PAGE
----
We use cookies to ensure that we give you the best experience on our website. By continuing to browse this repository, you give consent for essential cookies to be used. You can read more about our Privacy and Cookie Policy.

Durham Research Online
You are in:

Early intervention in psychosis service and psychiatric admissions.

Dodgson, G. and Crebbin, K. and Pickering, C. and Mitford, E. and Brabban, A. and Paxton, R. (2008) 'Early intervention in psychosis service and psychiatric admissions.', Psychiatric bulletin., 32 (11). pp. 413-416.


AIMS AND METHOD To investigate the effects of a standard National Health Service early intervention in psychosis service on bed days and engagement with services. We conducted a naturalistic before-and-after study comparing outcomes of individuals who received treatment from the service (n=75) with outcomes of individuals who presented to mental health services before the early intervention service was established and received treatment as usual (n=114). RESULTS People treated by the early intervention in psychosis service had significantly fewer admissions (P<0.001), readmissions (P<0.001), total bed days (P<0.01) and better engagement with services (P<0.05). CLINICAL IMPLICATIONS An early intervention in psychosis service compliant with current British mental health policy led to reduced use of psychiatric bed days confirming recent findings elsewhere. This leads to major financial savings, easily justifying the initial cost of investment in the service.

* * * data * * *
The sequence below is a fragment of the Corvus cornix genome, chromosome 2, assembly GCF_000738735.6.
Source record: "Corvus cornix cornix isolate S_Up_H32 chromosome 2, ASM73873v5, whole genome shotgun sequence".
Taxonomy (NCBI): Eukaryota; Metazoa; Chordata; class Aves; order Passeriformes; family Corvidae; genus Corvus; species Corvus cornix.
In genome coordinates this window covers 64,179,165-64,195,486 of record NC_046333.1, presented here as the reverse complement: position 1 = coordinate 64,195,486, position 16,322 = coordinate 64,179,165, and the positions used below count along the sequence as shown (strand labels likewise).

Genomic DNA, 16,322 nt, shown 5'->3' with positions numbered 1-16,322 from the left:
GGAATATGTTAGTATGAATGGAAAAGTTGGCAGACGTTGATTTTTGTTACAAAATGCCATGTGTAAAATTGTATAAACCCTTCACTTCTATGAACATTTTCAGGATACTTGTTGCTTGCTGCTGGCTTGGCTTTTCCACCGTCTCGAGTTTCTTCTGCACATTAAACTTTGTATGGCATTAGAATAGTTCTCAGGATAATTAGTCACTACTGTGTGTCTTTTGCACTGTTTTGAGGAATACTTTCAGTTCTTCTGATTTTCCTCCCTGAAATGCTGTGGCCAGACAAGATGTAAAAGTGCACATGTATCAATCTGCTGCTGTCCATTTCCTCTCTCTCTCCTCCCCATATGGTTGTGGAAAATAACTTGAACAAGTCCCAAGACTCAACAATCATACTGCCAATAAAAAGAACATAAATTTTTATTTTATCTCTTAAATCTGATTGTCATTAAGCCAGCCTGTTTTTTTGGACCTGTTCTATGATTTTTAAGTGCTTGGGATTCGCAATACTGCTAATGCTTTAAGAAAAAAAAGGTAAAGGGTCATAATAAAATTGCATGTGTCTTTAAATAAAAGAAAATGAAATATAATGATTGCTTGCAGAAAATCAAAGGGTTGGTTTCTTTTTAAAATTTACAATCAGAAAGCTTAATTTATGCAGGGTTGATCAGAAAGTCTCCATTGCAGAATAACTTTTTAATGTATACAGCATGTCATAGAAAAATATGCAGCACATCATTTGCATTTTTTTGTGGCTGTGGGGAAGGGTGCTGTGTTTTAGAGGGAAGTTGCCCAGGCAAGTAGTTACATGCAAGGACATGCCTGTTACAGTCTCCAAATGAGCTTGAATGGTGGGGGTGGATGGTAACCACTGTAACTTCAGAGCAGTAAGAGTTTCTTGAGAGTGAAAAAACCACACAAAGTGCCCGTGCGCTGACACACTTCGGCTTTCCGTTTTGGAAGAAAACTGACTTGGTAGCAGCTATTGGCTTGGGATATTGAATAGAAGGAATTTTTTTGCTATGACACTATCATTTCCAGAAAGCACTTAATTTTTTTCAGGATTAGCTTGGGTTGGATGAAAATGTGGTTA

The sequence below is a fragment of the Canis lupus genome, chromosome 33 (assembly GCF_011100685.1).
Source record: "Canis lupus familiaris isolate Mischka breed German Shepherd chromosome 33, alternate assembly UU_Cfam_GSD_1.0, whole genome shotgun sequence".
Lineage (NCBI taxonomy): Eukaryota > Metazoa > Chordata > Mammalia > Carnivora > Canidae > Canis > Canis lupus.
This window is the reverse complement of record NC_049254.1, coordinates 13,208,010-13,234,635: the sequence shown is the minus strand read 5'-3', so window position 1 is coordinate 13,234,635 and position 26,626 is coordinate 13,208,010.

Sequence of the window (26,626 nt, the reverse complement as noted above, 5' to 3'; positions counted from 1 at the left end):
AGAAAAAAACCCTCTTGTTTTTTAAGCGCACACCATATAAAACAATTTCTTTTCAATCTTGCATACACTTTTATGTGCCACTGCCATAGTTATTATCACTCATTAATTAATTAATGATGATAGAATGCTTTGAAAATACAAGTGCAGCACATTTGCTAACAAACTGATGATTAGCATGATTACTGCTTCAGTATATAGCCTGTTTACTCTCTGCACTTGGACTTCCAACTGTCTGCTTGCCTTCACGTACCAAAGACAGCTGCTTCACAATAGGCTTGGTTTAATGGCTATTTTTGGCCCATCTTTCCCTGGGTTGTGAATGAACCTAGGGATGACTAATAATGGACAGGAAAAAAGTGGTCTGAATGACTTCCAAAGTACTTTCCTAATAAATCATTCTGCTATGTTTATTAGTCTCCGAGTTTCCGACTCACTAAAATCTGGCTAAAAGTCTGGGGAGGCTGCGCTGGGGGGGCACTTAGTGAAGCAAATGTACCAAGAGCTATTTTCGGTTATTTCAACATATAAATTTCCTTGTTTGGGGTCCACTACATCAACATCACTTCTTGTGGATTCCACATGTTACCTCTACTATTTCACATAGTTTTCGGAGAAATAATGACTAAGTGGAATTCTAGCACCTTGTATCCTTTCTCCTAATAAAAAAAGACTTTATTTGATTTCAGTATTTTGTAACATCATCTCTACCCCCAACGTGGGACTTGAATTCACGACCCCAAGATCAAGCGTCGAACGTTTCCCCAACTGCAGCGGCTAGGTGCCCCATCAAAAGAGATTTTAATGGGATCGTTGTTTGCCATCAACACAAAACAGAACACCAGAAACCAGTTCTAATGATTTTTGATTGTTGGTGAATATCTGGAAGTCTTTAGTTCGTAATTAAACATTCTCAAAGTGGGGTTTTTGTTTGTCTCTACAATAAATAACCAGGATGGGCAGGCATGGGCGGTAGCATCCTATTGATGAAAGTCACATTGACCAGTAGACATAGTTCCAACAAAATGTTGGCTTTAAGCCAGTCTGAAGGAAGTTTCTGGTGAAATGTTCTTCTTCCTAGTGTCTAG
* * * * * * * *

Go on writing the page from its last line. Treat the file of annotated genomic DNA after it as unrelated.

Item Type:Article
Full text:Full text not available from this repository.
Publisher Web site:
Record Created:25 May 2011 11:50
Last Modified:14 Jun 2011 10:48

Social bookmarking: del.icio.usConnoteaBibSonomyCiteULikeFacebookTwitterExport: EndNote, Zotero | BibTex
Look up in GoogleScholar | Find in a UK Library